Just a name

‘You changed your name?’ is the first reaction that I get when I meet some long-lost school chum. Some even go to the extent of saying,’I didn’t even change my surname and YOU changed your NAME’. Earlier I used to argue or tell the history of changing my name, now I do not bother (though my mind screams that its my name, I can change it or keep it).

It so happens that in typical Konkani tradition a bride on her “grihapravesh” is given a new name. No one really knows how this tradition came about but my aunt suggests that it may have happened because of the infant mortality rate being very high in olden days. Though infants are named on their 12th day itself, boys got to use their real names only when they started working; till then they were Babu, annu etc and girls got entirely new names when they got married. (till then they were ammu, ammanni etc). And so the tradition of renaming girls continues.

In recent times, the renaming is just perfunctory and females continue their maiden names, I had my name changed. Why? Well I was given some options and it was so thrilling to choose a name for myself; I mean how many of us do get a chance to do that.

Secondly it so happened that when we went to register our marriage, newly married, so much in love and lost on reality, that while filling in the form, (partly in jest) my husband filled in my new name. It was only when the clerk informed us that an affidavit has to be filed that reality stuck. And after that the formalities of getting it gazetted and getting a passport with my new name followed.

So do I regret changing my name? No, I don’t. I use both my names at my fancy and in many a times it helps me to remain incognito.

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15 thoughts on “Just a name

  1. Interesting, Reema.. so what r the two names? Bhagya and Reema? 🙂
    Even I changed my name.. i mean just the spelling of it.. and I have gotten attached to my new spelling so much that given a chance i’d like to keep it. 🙂

  2. In punjab old times too this was done the bride was given a new name.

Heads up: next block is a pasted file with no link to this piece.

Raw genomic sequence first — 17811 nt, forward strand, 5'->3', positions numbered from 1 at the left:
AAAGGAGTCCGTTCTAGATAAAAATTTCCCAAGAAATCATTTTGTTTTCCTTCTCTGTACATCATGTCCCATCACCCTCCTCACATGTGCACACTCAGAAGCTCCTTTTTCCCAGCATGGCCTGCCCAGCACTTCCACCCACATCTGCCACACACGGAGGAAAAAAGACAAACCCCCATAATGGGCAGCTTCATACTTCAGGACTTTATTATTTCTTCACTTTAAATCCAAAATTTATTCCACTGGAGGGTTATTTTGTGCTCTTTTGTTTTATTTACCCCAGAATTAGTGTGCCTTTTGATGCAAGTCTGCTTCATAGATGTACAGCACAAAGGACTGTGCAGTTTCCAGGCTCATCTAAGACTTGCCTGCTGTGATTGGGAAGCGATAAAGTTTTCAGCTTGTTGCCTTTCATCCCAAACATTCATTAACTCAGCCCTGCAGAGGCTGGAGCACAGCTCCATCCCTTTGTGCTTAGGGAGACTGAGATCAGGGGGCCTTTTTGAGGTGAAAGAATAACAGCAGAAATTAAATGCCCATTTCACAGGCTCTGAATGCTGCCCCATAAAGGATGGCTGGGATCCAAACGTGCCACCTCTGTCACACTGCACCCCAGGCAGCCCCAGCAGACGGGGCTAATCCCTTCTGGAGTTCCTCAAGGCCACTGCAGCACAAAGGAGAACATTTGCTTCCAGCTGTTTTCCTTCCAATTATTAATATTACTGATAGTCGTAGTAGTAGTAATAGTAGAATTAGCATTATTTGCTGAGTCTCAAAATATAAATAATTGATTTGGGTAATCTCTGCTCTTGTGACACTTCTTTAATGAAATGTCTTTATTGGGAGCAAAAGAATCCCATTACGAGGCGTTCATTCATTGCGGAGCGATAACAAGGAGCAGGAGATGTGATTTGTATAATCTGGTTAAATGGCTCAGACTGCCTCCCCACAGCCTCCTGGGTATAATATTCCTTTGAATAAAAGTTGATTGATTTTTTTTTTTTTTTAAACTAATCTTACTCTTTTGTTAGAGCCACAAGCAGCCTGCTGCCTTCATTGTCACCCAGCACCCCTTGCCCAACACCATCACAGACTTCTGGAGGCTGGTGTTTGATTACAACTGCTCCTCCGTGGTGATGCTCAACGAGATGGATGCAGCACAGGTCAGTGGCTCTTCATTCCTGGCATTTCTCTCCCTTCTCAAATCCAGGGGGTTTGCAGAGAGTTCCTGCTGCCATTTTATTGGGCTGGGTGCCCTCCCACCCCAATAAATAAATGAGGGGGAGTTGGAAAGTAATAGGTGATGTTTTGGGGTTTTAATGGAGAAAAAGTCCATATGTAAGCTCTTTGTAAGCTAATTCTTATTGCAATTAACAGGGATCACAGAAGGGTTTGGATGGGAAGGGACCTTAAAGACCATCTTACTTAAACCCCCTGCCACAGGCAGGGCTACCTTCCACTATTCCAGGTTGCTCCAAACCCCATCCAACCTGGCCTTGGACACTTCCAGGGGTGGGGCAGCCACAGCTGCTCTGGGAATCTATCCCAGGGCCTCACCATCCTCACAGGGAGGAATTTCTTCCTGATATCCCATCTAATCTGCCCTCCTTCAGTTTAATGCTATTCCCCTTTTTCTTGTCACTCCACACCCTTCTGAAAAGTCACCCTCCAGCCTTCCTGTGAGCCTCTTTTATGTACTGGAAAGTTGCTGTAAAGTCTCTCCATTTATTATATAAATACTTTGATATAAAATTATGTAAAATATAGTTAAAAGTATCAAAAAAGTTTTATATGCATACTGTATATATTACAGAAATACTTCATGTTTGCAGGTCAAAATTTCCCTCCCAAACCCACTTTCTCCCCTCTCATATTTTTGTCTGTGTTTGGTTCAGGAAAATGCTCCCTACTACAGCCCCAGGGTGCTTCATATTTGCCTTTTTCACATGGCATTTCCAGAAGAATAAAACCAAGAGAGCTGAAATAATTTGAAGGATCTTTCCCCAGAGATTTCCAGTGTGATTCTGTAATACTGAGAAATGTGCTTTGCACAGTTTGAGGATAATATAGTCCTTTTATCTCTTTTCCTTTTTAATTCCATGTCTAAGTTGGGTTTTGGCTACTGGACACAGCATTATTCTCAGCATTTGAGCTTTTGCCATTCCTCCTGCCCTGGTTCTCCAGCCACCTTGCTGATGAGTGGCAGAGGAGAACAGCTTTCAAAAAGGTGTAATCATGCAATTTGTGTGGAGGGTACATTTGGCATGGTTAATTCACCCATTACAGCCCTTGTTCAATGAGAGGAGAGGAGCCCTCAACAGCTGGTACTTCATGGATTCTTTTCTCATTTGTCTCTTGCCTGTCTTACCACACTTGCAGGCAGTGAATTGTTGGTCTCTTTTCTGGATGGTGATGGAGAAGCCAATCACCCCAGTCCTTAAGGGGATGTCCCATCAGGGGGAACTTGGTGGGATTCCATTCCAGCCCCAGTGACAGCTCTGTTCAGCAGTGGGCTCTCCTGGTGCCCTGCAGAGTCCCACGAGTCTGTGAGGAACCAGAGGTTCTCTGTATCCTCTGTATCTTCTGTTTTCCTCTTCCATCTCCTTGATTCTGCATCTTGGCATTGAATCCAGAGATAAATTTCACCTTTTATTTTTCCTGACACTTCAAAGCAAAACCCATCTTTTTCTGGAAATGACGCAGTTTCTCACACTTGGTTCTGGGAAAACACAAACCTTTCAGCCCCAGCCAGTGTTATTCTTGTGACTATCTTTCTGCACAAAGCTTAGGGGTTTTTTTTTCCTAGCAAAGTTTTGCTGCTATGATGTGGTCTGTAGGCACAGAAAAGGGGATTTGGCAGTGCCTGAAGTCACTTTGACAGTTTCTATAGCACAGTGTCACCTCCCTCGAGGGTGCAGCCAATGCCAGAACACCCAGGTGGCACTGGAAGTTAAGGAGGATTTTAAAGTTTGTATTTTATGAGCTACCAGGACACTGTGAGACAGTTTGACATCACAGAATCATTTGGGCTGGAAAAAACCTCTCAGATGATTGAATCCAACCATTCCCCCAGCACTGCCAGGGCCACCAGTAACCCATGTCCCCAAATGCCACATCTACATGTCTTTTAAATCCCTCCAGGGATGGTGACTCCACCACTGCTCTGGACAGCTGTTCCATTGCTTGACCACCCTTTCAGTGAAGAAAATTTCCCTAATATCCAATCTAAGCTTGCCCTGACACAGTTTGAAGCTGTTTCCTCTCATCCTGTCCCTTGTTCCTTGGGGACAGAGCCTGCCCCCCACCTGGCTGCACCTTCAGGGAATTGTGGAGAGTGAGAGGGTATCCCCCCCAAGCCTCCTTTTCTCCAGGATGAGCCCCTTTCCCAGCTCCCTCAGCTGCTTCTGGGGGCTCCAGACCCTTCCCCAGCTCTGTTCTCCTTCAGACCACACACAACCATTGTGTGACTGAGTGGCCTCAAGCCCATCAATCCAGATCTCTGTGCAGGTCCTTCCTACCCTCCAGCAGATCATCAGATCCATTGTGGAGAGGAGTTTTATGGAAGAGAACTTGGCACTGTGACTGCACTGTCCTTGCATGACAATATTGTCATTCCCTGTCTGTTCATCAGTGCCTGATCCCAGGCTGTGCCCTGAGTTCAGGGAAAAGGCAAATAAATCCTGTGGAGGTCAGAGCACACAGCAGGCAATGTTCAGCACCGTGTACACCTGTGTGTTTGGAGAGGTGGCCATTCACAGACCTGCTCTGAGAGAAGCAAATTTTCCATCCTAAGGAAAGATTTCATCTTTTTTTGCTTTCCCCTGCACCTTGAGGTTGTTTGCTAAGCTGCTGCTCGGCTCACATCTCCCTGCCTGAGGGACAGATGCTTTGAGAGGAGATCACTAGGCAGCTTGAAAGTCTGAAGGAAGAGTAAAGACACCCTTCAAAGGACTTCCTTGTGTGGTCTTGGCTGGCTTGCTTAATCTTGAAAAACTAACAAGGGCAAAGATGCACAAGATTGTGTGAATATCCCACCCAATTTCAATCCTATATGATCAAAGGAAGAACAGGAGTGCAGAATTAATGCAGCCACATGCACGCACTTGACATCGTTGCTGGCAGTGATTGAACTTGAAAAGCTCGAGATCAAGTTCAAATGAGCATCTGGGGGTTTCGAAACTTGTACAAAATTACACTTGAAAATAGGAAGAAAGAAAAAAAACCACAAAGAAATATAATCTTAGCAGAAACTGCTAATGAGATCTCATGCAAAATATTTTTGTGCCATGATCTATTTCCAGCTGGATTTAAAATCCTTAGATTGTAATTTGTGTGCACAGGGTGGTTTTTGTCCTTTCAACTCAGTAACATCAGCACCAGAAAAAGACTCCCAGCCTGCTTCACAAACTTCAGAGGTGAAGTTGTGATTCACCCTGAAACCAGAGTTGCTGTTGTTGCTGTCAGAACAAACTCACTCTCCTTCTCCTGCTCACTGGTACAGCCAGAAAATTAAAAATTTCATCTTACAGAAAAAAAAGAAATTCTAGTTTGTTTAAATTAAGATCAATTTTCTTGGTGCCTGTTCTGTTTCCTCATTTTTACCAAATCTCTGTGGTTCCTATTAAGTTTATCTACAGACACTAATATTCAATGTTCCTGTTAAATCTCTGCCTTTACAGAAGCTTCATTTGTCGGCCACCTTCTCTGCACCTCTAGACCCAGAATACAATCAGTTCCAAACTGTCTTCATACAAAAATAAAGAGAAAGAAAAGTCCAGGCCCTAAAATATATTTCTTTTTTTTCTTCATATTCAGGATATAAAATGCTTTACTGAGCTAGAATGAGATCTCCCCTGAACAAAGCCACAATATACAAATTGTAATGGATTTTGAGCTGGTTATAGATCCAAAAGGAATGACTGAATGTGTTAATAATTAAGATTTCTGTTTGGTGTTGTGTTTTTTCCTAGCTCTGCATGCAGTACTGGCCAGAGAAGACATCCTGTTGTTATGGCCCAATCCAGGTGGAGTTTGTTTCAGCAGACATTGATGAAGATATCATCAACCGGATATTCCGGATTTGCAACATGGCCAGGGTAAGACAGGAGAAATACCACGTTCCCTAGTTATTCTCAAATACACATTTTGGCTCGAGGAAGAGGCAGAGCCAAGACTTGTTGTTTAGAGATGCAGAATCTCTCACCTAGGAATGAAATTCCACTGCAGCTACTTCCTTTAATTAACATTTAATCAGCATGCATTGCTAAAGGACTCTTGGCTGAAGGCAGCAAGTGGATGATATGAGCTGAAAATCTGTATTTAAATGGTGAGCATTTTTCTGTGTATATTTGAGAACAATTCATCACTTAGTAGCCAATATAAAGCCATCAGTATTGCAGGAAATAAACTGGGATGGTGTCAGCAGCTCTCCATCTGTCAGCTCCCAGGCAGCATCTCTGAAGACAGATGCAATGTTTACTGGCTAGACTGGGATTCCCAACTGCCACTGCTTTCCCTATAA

Lucky you two name mix and match as you please
    I guess as long as you are happy its got nothing to do with anyone.
    So tell us too wt are the two names.

    • I didn’t know that Punjab too followed this practise. Actually we GSBs ( a community in Konkanis) were originally Kashmiri Brahmins who travelled from Kashmir to UP to Gowd Desh in WB and then to Goa and down South, so we have amix of cultures and cuisines

  3. Lovely read. I know there is a custom of changing names. Now a days many do not change names during the grihapravesham.

    My name ws not changed . I don’t know hoe I would have felt. Lost a good opportunity .

  4. I find that a little odd too. I mean I really love my name and changed my surname as traditionally we do that. Yet, it would have been fine to retain both my maiden and married surnames, the only reason I did not do it was because it would be too long. But, if you like it, then that it what matters :).

    • As u said u changed ur surname as is done traditionally, well in ours name change is traditional although few do it legally. I did not find it very odd, bcoz I have seen it in my family from long 😀

  5. This is a revelation. 😀
    I don’t like/dislike the idea of getting one’s name changed but it sure is a major step. It was interesting reading your account. 😀

  6. I find the changing of names a not too pleasant thing but reading your perspective is a revelation. Goes to show we can be positive about anything under the sun, if we want to 🙂

    • I didnt give it much thought, partly bcoz it is a tradition in our community and also bcoz I was more bothered about a new life, new adjustments and a new commitment

  7. Naming oneself sure beats being named…and most definitely beats being called names 🙂 lol

    Being saddled with a nom de plume which may not meet ones approval or ends being made fun of…in formative years ( children as peers can be especially cruel ) is the largest reason why people change names. I had a worker , a welder in my dept, whose name was ” popat lal pareshan bhai patel”..when he migrated to the gulf he came to meet me and showed his passport. It read Ramesh Paresh Patel, not very imaginative however forever he rid himself of a tag that embarrassed him. It may have hugely positive psychological impact on him.

    So to each his own…even my name would get murdered early on…but it got shortened to the first phonetic..Kau…i grew up on it…but did i feel like changing it. Never, i like the sound of it…and on a culinary front i love “cows in my plate too ” hope am not offending brahminical sensibilities here …but then thats just food

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